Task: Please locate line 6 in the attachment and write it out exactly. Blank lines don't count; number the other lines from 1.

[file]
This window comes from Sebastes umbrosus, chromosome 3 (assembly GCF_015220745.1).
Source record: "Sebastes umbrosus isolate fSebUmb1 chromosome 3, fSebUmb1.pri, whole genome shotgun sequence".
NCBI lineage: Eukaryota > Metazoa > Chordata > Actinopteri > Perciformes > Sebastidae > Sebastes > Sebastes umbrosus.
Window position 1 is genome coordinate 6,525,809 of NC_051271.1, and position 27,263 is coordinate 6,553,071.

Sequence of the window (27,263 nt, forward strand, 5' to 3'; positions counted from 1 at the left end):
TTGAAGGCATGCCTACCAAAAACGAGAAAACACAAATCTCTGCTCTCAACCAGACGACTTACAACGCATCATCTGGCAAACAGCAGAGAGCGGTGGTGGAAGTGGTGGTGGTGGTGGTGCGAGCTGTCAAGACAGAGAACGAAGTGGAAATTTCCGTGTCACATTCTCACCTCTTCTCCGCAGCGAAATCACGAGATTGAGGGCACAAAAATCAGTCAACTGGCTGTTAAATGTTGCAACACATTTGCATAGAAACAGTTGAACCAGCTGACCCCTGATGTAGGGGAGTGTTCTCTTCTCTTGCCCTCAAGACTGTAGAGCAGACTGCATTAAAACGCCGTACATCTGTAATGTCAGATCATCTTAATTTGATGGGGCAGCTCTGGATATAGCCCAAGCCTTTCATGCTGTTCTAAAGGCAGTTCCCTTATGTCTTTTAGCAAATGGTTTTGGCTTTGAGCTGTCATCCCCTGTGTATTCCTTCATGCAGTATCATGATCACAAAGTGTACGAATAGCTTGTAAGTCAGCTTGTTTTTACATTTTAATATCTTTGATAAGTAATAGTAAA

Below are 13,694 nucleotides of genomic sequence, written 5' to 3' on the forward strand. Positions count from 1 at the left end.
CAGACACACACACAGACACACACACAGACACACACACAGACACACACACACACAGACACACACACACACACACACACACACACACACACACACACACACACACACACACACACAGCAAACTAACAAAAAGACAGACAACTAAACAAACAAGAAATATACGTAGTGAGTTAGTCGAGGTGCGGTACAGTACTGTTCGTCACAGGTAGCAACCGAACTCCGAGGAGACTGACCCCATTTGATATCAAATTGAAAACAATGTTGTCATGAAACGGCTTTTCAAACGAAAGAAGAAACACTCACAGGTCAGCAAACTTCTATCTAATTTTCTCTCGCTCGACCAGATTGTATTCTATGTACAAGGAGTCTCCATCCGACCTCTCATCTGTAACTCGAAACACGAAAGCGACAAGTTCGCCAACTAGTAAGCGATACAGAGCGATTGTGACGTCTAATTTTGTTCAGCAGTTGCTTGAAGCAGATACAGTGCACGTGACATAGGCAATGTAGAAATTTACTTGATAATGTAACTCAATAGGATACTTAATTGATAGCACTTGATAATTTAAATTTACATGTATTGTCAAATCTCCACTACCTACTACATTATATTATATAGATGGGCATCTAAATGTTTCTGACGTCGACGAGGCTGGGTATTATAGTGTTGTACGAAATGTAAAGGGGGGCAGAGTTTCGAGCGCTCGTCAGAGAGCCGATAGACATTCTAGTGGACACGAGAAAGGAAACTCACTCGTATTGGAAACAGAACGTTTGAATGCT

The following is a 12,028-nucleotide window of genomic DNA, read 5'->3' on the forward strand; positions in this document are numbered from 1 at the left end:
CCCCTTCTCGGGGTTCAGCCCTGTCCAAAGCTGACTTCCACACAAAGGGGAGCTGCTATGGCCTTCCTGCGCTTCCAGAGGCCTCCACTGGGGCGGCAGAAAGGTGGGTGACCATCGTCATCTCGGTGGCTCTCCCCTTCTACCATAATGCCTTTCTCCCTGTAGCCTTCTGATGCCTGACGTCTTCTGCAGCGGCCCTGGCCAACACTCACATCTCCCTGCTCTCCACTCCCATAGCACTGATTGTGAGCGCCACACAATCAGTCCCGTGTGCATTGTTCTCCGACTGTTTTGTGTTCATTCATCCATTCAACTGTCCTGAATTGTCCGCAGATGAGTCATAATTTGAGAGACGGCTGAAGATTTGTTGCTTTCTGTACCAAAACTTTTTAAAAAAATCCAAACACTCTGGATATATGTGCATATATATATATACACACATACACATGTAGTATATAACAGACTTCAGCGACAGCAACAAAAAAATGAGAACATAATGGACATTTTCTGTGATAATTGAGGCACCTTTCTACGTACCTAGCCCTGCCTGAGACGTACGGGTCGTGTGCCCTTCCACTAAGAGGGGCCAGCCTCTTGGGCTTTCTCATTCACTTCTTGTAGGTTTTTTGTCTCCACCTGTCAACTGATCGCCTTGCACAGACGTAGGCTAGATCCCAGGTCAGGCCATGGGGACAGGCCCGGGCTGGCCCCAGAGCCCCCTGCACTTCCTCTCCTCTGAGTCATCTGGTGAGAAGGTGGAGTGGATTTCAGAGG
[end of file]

TTGAAGGCATGCCTACCAAAAACGAGAAAACACAAATCTCTGCTCTCAACCAGACGACTTACAACGCATCATCTGGCAAACAGCAGAGAGCGGTGGTGGAAGTGGTGGTGGTGGTGGTGCGAGCTGTCAAGACAGAGAACGAAGTGGAAATTTCCGTGTCACATTCTCACCTCTTCTCCGCAGCGAAATCACGAGATTGAGGGCACAAAAATCAGTCAACTGGCTGTTAAATGTTGCAACACATTTGCATAGAAACAGTTGAACCAGCTGACCCCTGATGTAGGGGAGTGTTCTCTTCTCTTGCCCTCAAGACTGTAGAGCAGACTGCATTAAAACGCCGTACATCTGTAATGTCAGATCATCTTAATTTGATGGGGCAGCTCTGGATATAGCCCAAGCCTTTCATGCTGTTCTAAAGGCAGTTCCCTTATGTCTTTTAGCAAATGGTTTTGGCTTTGAGCTGTCATCCCCTGTGTATTCCTTCATGCAGTATCATGATCACAAAGTGTACGAATAGCTTGTAAGTCAGCTTGTTTTTACATTTTAATATCTTTGATAAGTAATAGTAAA